By Fabiano Ormaneze

 Social inequality, major inheritances, and the fragility of the actual capitalism concept are forcing people to rethink actual capitalism.


Inequality is the definition of the economy in a time marked by the lack of opportunities. Just to give some examples of how this translates into practice, of all the wealth generated in the world in 2017, 82% went into the hands of the richest 1% of the planet. On the other hand, the poorest half of the global population – 3.7 billion people – did not get anything. In Brazil, there are five billionaires whose wealth is equivalent to that of the poorest half of the country, reaching US $2 trillion in 2017 – 13% higher than the previous year. At the same time, the poorest 50% of Brazil saw their ‘wealth’ reduced over the same period, from 2.7% to 2%. The data came from NGO OXFAM, an international organization that defends and encourages sustainable development since the 1950s.

Along with inequalities, the contemporary capitalist system is characterized by a systemic crisis. “We are always in a crisis!,” states Rogério da Costa, coordinator of the Postgraduate Program in Communication and Semiotics at the Pontifícia Universidade Católica de São Paulo (PUC-SP). PhD in History of Philosophy and specialist in the theory of Cognitive Capitalism—an approach that studies the socioeconomic changes caused by information technology—he explains that when two fundamental aspects are threatened, the situation is exacerbated.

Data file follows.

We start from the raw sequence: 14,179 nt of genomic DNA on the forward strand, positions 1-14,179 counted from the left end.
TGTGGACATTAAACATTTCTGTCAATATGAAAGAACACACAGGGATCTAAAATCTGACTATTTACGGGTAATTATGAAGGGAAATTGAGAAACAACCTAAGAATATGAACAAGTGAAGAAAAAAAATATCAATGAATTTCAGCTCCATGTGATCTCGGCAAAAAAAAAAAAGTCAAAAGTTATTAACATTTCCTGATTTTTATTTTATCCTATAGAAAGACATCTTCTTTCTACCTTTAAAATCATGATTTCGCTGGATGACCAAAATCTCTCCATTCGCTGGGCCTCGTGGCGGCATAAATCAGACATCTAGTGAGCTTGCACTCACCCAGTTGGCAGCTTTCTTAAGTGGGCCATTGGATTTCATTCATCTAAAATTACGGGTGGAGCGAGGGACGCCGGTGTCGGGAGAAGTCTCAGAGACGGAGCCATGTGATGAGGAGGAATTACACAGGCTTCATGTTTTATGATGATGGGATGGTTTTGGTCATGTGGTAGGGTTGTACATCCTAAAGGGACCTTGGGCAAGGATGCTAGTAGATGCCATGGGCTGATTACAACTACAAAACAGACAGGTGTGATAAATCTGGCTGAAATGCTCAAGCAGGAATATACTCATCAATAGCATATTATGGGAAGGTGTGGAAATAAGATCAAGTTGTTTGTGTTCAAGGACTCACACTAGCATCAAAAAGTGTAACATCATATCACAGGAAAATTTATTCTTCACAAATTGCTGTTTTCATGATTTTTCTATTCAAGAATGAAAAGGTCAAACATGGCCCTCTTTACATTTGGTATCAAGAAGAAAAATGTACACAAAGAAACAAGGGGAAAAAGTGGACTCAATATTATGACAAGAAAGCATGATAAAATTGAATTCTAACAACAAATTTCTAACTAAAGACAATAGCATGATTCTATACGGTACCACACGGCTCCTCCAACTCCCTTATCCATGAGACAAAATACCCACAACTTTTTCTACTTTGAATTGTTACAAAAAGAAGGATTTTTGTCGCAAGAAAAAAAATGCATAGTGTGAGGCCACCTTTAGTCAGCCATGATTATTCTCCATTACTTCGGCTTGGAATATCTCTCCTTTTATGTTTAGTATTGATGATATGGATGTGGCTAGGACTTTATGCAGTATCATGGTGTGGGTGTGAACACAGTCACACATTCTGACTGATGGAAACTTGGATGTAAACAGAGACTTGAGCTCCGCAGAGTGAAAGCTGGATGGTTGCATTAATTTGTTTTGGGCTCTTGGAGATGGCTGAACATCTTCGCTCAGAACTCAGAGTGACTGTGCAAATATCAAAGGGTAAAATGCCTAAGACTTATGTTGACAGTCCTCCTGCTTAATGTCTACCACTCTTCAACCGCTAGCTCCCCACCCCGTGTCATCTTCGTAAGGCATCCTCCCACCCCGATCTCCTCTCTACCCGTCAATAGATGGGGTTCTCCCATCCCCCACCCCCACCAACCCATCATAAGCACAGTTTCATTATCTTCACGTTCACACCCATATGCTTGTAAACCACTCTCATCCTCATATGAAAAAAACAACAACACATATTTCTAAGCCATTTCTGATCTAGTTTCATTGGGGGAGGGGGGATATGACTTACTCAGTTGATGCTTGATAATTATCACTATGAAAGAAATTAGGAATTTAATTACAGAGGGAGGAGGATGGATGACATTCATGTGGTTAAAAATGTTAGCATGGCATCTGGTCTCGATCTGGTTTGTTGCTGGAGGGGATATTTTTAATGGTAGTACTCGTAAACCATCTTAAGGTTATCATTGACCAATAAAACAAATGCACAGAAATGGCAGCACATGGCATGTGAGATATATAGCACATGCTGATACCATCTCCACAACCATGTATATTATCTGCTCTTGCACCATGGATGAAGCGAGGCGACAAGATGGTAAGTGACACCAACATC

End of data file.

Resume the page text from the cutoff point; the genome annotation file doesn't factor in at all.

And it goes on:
“The problem is that the idea of crisis only makes sense when it comes to two inseparable aspects of our way of life: consumption and employment. Threats to these two dimensions end up being a global concern. Crisis, in this situation, should ultimately mean not being able to pay debts,” says the professor, also referencing the book, The Making of the Indebted Man by sociologist and philosopher Mauricio Lazzarato.

For Anapatrícia Morales, professor in the Graduate Program in Economics and Biotechnology at the Universidade Federal do ABC (UFABC) and Southeast regional coordinator of the National Forum of Managers of Innovation and Technology Transfer (Fortec), capitalism’s current stage and constant situations of crisis show that the system needs to be re-evaluated. “The capitalist system needs to be rethought in order to seek productivity gains that wouldn’t generate social, environmental and economic liabilities. This would necessarily involve economic inclusion through redesigning the role of today’s political, business, and institutional players.”

The professor’s position is similar to the skepticism of French economist Thomas Piketty in his bestselling 2013 book, Capital in the Twenty-First Century. One of the main points the author addresses is the division of wealth in developed countries since the 17th century, stating that great inheritances are in many cases the cause of current inequality. This is because people who have received family heritage can often out-perform companies in a very short time.